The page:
Gases emitted in industrial pollution — including the greenhouse gas CO2 — can be converted into two useful chemicals (acetone and isopropanol) using engineered bacteria, according to a study published in Nature Biotechnology. This method provides a carbon-negative alternative to current processes for manufacturing these chemicals from petroleum or natural gas.
Microbial fermentation — used in the food industry to make yogurt, beer and other products — is a promising approach for manufacturing a wide variety of chemicals from non-fossil fuel sources. Most work in this field has relied on microbes that ferment sugars; however, the use of sugars as a raw material is costly and raises the total greenhouse gas emissions of the production process. Certain bacteria, however, are capable of gas fermentation — converting gases such as CO2 into more complex molecules. This has opened up the opportunity for gases found in industrial emissions or generated from biomass and municipal waste to be turned into useful products.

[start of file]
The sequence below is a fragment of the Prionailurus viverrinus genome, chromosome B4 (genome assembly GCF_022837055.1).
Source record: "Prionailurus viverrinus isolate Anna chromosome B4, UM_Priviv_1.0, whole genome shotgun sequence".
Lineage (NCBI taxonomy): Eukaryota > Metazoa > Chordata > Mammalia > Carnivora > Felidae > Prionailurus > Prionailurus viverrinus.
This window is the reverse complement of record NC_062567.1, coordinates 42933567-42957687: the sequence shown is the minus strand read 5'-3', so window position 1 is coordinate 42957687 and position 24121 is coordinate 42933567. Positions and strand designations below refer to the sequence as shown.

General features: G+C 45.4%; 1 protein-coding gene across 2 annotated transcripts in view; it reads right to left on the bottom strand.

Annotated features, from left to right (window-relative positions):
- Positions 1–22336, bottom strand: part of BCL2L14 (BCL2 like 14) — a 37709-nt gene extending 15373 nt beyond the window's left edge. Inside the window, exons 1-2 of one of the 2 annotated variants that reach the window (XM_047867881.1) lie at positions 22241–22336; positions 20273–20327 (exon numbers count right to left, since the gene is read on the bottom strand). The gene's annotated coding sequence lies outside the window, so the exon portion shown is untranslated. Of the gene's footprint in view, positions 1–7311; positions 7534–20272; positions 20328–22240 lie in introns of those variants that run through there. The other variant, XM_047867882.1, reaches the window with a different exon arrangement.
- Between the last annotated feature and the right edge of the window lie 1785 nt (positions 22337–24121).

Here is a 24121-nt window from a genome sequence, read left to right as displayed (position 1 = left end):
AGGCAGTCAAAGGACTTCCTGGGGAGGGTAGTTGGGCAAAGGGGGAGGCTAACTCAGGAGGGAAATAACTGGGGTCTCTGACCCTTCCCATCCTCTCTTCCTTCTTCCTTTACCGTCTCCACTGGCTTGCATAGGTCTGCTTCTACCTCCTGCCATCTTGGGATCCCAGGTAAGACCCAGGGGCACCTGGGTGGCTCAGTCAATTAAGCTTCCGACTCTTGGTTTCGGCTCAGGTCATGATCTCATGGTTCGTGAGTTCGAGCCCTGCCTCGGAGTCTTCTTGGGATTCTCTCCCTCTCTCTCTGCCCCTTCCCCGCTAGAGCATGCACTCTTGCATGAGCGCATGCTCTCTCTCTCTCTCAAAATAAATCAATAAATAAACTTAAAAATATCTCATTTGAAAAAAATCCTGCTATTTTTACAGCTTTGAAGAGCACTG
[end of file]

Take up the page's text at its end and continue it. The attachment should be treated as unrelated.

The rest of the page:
Michael Köpke, Michael Jewett and colleagues show how the bacterium Clostridium autoethanogenum can be genetically engineered to synthesize chemicals it does not normally produce. The authors demonstrate the production of acetone and isopropanol — two chemicals with a combined global market of over US$10 billion — with high efficiency and selectivity in a pilot experiment at the industrial scale. Whereas existing processes for manufacturing these chemicals from petroleum or natural gas contribute to climate change, the system described by Köpke and colleagues fixes more carbon than it emits and therefore has a negative carbon footprint.
The authors suggest that their sustainable alternative for acetone and isopropanol manufacture can be adapted to produce a diverse array of other useful chemicals.
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